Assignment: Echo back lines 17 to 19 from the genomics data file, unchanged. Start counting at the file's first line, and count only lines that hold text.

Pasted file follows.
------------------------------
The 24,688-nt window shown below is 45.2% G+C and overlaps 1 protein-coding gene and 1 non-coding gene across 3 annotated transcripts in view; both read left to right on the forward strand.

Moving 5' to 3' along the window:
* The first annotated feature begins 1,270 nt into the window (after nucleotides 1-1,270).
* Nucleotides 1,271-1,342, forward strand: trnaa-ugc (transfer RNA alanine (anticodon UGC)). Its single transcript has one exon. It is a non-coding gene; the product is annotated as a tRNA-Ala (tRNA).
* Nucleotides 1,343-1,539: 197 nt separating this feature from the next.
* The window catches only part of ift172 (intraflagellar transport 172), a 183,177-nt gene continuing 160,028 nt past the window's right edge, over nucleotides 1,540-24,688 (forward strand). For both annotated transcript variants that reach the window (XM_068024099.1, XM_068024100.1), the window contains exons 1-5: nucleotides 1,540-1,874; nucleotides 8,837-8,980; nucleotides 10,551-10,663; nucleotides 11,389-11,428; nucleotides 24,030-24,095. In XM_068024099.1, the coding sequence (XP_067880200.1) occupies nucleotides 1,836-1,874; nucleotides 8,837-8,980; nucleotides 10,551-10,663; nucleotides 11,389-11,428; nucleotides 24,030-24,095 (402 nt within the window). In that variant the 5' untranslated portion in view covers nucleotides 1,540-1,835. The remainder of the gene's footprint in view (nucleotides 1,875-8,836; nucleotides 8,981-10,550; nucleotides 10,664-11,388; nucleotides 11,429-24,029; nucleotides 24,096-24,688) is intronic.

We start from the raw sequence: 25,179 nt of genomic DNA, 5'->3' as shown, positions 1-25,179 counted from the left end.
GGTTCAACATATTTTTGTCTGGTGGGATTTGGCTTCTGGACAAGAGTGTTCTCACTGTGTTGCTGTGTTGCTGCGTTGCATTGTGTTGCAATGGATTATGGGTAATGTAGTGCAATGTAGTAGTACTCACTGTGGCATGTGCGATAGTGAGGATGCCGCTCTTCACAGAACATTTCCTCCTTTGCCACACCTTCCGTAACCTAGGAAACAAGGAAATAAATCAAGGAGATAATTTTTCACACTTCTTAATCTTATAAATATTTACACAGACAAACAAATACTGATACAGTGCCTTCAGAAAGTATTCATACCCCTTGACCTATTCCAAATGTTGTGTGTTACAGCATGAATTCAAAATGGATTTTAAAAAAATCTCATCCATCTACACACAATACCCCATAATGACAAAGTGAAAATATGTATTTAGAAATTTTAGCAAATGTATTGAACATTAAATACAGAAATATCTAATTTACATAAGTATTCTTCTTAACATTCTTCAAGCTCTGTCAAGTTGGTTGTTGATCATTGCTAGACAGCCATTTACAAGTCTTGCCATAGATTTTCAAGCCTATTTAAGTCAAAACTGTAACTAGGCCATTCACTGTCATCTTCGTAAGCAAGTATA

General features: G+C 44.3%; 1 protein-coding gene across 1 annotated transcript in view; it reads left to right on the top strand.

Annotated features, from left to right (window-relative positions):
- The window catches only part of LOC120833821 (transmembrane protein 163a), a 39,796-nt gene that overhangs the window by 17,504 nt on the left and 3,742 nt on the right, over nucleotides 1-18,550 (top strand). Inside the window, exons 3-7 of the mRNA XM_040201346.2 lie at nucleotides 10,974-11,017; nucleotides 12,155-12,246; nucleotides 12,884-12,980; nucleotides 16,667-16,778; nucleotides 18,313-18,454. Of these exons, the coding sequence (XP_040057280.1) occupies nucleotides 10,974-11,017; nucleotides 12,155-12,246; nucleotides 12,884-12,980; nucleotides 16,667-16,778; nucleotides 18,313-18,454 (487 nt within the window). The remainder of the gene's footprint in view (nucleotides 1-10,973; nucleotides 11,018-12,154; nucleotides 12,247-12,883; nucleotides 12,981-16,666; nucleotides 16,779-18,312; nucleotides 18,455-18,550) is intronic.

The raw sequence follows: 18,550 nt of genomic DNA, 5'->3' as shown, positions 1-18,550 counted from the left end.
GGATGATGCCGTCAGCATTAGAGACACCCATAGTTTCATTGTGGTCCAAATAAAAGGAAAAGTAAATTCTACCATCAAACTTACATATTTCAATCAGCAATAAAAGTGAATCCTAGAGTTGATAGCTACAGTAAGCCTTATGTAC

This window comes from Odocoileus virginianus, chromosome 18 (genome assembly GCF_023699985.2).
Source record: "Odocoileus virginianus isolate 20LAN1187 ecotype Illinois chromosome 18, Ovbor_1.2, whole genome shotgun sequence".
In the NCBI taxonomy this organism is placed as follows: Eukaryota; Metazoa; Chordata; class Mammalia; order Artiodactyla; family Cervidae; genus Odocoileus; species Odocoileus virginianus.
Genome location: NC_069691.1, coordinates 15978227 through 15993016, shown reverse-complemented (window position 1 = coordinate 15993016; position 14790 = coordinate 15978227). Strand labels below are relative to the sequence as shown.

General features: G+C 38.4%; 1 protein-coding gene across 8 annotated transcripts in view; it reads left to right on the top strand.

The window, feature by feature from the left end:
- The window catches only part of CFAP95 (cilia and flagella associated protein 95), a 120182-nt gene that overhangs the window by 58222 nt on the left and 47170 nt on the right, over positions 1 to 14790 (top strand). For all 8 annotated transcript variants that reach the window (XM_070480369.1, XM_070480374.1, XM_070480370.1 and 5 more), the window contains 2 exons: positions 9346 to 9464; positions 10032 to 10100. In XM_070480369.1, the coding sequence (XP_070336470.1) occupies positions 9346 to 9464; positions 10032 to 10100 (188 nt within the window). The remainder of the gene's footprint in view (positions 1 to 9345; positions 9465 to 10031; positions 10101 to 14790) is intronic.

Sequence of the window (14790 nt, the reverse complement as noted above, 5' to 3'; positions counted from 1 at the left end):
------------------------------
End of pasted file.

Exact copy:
Genome location: NC_069691.1, coordinates 15978227 through 15993016, shown reverse-complemented (window position 1 = coordinate 15993016; position 14790 = coordinate 15978227). Strand labels below are relative to the sequence as shown.

General features: G+C 38.4%; 1 protein-coding gene across 8 annotated transcripts in view; it reads left to right on the top strand.

The window, feature by feature from the left end: